Verbal Abuse – do you even recognise it?

by Annie Kaszina on July 7, 2015

Verbal abuse does untold harm – and yet it largely passes unnoticed: you only have to think of that old saying: “Sticks and stones will break my bones, but words will never hurt me.” That was something my father – who was no slouch when it came to using words that, allegedly, never hurt – said repeatedly throughout my childhood.

Domestic violenceNow there’s an interesting question that comes from your emotional bias. Words that are used to vent anger, cause hurt, and create humiliation, even if they are intended – allegedly – to motivate someone are always abusive.

It’s time that you recognised it. Not recognising verbal abuse for what it is means exposing yourself to a great deal of pain.

Maltreating a child is never acceptable, not even if the perpetrator argues as righteously as they can that it is ‘for the child’s own good. That applies to verbal abuse, also.

You only have to look into your own heart to know that it harbours a vulnerable child who is easily hurt.

It goes without saying that using hurtful words habitually hurts the user less than the object of those words, but words undoubtedly do do considerable harm. Words can harm people’s view of themselves; words can blight a whole life; if you let them. The words that cause this kind of damage constitute verbal abuse.

Why don’t we recognise those words for what they are – that is verbal abuse?

Verbal abuse and “should’ing” go hand in glove

This is where it gets really interesting. Verbal abuse is, most commonly enmeshed in a toxic relationship with ‘should-ing’. Here’s how it works: verbal abuse habitually occurs in the context of a relationship.

Sure, you can be minding your own business walking down the street and receive verbal abuse from a stranger – and you will, likely, experience it as a violation. But still, you don’t actually know this person. They may have violated society’s unspoken contract not to behave aggressively to another person, for no reason whatsoever. However, since you don’t know them personally, there is no earthly point in telling yourself that they are rejecting all that you have brought to them, and invested in them – because you haven’t. There is no relationship between you.

Whoever they are, they are just some random person with all the social skills of a piranha, who feels a warped sense of entitlement to behave as hurtfully as they please.

How is that different from the verbal abuse of an intimate partner?

Well, as regards the warped sense of entitlement, it isn’t different, at all.

What is different is the ‘should-ing’ that goes on inside your own head. You tell yourself that because he is your husband – and because you love him and try to do everything to make him happy – he should show you some care and respect.

SBOs and MBOs

That is what a friend of mine rightly calls a SBO ( a Statement of the Bleeding Obvious).

He should show you respect, and consideration, and he should return your love and care.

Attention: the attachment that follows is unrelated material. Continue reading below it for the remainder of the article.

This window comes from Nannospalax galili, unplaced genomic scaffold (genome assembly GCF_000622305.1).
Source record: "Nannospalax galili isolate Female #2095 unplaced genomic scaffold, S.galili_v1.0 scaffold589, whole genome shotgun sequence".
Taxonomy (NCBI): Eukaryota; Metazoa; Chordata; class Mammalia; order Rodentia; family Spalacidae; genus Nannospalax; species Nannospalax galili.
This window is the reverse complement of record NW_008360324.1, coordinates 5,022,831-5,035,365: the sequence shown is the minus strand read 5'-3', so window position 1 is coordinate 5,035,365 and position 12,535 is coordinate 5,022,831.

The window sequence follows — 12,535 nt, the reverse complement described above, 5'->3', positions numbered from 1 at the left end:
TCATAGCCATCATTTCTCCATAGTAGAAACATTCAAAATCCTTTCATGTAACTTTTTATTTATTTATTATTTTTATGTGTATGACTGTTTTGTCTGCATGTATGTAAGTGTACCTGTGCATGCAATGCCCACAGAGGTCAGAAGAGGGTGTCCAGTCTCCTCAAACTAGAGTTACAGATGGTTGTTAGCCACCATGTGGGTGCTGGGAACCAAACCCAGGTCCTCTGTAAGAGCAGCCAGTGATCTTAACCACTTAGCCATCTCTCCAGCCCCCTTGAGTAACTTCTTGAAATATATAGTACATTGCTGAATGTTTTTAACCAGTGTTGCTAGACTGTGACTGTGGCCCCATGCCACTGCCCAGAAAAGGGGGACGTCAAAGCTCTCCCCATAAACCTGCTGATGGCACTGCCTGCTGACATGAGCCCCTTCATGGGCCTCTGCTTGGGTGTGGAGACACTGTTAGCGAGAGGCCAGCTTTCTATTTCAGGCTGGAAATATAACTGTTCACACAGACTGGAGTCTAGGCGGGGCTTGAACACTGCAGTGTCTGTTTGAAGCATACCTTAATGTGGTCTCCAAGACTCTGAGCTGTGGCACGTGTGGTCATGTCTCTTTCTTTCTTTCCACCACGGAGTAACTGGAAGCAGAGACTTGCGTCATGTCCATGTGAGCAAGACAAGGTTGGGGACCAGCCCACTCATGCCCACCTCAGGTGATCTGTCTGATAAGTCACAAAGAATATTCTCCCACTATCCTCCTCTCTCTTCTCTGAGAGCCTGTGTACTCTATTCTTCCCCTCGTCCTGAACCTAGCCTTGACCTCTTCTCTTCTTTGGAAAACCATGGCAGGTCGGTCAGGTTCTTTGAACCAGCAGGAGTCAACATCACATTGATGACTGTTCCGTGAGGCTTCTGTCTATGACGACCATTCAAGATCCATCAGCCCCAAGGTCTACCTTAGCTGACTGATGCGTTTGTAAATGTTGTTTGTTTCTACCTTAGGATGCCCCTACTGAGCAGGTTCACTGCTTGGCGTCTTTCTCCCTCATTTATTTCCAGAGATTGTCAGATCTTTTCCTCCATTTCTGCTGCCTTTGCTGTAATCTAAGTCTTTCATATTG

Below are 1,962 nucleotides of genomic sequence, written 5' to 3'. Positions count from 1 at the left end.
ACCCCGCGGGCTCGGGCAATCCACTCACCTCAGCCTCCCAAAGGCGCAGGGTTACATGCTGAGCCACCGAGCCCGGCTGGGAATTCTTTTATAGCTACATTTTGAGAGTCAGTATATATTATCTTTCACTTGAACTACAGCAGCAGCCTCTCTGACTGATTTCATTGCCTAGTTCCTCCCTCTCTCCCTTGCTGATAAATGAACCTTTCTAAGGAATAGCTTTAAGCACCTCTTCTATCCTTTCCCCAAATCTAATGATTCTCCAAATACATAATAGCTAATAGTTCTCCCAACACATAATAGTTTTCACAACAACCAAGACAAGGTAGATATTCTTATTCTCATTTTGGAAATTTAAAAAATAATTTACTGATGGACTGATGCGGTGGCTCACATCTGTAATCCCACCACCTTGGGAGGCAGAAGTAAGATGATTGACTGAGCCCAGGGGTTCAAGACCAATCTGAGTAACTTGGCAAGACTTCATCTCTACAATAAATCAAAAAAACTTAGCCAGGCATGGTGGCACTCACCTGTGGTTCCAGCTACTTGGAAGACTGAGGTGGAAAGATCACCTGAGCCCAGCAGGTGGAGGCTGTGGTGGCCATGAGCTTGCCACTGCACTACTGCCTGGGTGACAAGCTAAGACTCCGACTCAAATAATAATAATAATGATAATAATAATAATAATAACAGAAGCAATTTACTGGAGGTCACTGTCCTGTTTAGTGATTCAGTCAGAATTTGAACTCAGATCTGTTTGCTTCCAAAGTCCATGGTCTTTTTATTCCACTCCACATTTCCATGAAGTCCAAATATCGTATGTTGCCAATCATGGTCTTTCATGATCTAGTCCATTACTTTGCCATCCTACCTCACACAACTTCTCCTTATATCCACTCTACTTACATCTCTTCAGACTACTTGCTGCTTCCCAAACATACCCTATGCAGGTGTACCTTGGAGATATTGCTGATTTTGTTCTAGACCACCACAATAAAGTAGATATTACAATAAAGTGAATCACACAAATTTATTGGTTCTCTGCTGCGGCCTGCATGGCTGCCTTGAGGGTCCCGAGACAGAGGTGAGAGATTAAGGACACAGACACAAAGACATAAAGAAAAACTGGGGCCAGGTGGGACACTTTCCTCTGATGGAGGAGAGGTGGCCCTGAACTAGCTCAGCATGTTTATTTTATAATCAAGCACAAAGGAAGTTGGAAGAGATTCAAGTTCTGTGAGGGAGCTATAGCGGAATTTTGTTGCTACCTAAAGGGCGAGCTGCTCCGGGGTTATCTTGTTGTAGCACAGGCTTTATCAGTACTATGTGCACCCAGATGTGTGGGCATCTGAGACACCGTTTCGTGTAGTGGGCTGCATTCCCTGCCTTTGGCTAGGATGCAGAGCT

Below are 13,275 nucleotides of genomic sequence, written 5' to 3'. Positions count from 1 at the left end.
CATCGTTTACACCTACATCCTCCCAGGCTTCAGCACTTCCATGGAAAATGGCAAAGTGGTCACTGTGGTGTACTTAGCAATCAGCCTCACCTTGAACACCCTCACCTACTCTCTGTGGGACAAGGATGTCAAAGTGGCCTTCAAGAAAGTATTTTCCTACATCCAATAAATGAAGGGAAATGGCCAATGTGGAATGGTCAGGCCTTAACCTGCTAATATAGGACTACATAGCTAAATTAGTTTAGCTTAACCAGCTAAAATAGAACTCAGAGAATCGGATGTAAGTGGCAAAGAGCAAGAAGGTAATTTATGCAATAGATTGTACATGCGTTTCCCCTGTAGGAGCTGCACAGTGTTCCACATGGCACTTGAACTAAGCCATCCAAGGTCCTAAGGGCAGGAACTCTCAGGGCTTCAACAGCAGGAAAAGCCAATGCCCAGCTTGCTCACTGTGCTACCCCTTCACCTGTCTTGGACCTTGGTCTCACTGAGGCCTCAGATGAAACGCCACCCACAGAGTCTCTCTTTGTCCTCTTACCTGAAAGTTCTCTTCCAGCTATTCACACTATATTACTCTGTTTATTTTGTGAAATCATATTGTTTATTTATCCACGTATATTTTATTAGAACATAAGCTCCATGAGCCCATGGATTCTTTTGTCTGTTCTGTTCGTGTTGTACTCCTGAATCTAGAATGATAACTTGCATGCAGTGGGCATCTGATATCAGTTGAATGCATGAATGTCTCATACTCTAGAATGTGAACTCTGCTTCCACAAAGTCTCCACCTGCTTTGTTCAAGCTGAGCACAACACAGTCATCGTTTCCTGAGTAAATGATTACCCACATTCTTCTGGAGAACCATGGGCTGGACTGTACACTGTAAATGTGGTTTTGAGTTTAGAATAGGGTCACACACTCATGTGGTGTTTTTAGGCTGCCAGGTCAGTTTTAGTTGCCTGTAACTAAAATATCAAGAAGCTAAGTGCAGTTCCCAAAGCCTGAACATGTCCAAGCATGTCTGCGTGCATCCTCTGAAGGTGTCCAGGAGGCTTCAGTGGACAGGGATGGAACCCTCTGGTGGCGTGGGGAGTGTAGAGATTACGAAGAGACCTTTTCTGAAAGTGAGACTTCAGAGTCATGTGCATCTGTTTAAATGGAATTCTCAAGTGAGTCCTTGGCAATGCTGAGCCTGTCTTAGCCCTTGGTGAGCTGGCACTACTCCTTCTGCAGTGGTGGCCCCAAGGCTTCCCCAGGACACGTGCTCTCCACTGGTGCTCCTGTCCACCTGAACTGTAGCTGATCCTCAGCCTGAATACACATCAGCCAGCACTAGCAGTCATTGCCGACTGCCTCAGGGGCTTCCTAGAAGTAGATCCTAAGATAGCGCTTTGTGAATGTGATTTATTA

Instead of that, what does he do?

He goes in for a lot of MBOs – that’s Manifestations of the Bleeding Obvious. Not all the time, perhaps. If he’s a class act, he’ll mix things up a bit from time to time and show you his caring, sensitive side for just long enough to disorient you. But still, he’ll show you a lot of MBOs – or, to put it another way, proofs that he doesn’t have a problem with causing you hurt, heartache, and humiliation.

Just because he can.

That’s the way verbal abuse works.

Now, we could get lost down the rabbit-hole of: “Why does he do that?” But let’s not. Rather, let’s go for a more useful approach and ask: “What’s the point of trying to define his motives?” You don’t spend too much time on that when someone hurts a vulnerable child, or animal. Admittedly, you are older and, to a degree, less vulnerable but the principle still works.

Your “should-ing” is all about bringing his treatment of you back within the guidelines that you find acceptable. It’s about getting him to conform to your view of who he “should” be.

Verbal Abuse Makes A Clear Statement

Verbal abuse makes a very clear statement. It says:

“I’m in charge, and I run the show for my benefit. Hurting you works for me. You can carry on “should-ing” me for as long as you like. It’s all grist to my mill, baby! Your words have no power over me – but my words have massive power over you, and I love, love, LOVE that.”

So, here’s the thing: most women don’t recognise verbal abuse in their intimate relationships (and beyond) for what it is because they’re too caught up in their own “should-ing”.

A simple way to recognise verbal abuse is how it makes you feel. If things are said that you experience as hurting like a physical blow, you can bet they were calculated to hurt. Much as I know that women in verbally abusive relationships would love to believe that their partner suffers from some kind of emotional Tourette’s Syndrome, and sometimes cannot control what comes out of their mouth, it’s NOT TRUE.

Nobody gets to be that good at repeatedly scoring bulls-eyes with the hurtful things they say, without doing a fair bit of target practice.

In short, it’s deliberate.

That’s why you either don’t get an apology, or the apology you do get is feeble and doesn’t change anything. That’s why they keep on doing it.

Verbal abuse is, ultimately, a lifestyle choice. It works for the verbal abuser. It will never work for you. It’s a clear message from the verbal abuser that he has no intention of changing things. So, the bottom line is this: if you don’t like verbal abuse – and why would you? – you have to take yourself away from the verbal abuser.

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